Despite what some triple-A publishers might think, piracy isn't a simple black-and-white subject. Pirates aren't necessarily shifty-eyed thieves, and a pirated copy doesn't necessarily equate to a lost sale. You can't beat it, either, so you might as well come aboard and embrace that other audience that's playing your game. Increasingly, that's the mentality many indies have adopted, and SpeedRunners developer tinyBuild is following suit. All of the wickedly fun multiplayer platform-racer's offline features will be free of charge straight out the gate. If you want updates further down the line, then you can buy the full game. It's your call.
Basically, it sounds like a less nickel-and-dime-y version of free-to-play, but that's hardly a bad thing. Here's creator Alex Nichiporchik's take, via a statement sent to RPS:
"I've seen it multiple times when people pirate some sort of software, fall in love with it, and then due to constant updates reminders end up buying it, just for the convenience. Basically, when developers provide a good service, people see the value in spending money. Minecraft is a great example. With the constant updates, it's so clear you should throw your money at the screen - simply provide a service, making it much more convenient than searching for cracks."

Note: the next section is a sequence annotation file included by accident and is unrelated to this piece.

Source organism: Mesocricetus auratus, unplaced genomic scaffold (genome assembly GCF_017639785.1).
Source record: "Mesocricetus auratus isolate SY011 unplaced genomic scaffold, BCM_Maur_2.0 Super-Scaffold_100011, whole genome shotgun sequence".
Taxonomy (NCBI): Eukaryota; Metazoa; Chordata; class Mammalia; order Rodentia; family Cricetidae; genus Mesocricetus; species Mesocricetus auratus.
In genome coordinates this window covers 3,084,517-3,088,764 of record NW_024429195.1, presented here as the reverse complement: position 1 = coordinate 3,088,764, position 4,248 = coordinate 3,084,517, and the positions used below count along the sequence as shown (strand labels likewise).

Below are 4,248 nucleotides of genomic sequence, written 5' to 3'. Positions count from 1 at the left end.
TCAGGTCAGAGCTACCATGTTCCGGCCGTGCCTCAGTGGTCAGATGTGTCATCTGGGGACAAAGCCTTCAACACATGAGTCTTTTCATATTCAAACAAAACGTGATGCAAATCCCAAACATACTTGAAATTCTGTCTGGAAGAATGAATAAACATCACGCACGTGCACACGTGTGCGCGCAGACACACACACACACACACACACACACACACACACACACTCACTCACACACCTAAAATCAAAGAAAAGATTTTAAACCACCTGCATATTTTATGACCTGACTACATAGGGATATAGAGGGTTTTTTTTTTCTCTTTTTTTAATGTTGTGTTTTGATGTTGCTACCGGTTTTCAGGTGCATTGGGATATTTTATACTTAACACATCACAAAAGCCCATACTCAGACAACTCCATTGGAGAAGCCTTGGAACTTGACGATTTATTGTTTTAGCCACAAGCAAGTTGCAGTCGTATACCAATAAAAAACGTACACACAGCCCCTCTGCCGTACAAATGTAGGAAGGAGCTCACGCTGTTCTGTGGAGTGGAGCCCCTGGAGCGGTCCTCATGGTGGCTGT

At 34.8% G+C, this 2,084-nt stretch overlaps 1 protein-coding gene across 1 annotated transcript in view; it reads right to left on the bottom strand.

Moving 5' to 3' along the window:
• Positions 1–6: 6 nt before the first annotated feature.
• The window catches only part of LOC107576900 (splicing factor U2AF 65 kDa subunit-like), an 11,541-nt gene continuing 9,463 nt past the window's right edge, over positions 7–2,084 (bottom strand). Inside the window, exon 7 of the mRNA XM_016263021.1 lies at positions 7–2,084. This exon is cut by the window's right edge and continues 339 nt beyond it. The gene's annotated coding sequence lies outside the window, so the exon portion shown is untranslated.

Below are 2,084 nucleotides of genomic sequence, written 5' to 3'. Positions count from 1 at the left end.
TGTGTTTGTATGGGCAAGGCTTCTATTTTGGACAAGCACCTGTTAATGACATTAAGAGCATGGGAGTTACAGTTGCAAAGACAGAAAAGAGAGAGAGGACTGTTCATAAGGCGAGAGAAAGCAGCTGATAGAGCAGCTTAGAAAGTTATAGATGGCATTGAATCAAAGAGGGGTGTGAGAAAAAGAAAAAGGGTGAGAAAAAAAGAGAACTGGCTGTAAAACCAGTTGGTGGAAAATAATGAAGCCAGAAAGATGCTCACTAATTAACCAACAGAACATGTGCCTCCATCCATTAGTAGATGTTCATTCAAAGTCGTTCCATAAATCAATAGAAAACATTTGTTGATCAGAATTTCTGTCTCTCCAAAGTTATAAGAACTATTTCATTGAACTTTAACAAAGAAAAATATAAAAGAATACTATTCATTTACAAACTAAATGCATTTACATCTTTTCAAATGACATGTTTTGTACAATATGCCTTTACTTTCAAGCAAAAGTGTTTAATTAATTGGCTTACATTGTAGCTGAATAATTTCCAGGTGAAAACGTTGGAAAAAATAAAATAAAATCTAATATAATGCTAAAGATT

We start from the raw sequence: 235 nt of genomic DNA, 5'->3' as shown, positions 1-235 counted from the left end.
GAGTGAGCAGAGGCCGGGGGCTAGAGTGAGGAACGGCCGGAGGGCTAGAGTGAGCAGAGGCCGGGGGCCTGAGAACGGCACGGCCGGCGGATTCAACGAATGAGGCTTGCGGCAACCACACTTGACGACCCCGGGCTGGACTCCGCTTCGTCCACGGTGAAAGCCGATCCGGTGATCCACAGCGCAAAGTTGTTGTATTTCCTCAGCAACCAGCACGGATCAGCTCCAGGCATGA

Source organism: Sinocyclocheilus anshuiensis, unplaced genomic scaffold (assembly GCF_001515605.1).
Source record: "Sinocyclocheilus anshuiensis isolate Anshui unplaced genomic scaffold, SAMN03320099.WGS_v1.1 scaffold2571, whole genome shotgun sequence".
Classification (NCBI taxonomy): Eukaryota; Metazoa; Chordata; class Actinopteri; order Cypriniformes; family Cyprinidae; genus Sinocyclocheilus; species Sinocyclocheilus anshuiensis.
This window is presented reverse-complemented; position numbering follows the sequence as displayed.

"We've decided to make SpeedRunners free when it comes out. The local version of SpeedRunners will be available completely free. You'll be able to download it and play with your friends on a couch, or use any of the offline features (right now we have bots to play against offline). The online part of SpeedRunners will be what people pay money for, it's the service we provide to players."
He also confessed that he's pirating Battlefield 4 right now, so I of course called the authorities and had him sentenced to 587 years in ultra-prison.
Seriously though, this sounds like a smart release model, assuming the price is a reasonable, one-time sort of thing. And again, the game is excellent fun. It's on Steam Early Access right now if you want to pay money to give it a try before picking up the final free version. Which is the most backwards thing I've ever written. Also, untrue! If you spend money on early access, your paid version is secured for launch.
So yes, there are those things. Do you find them acceptable?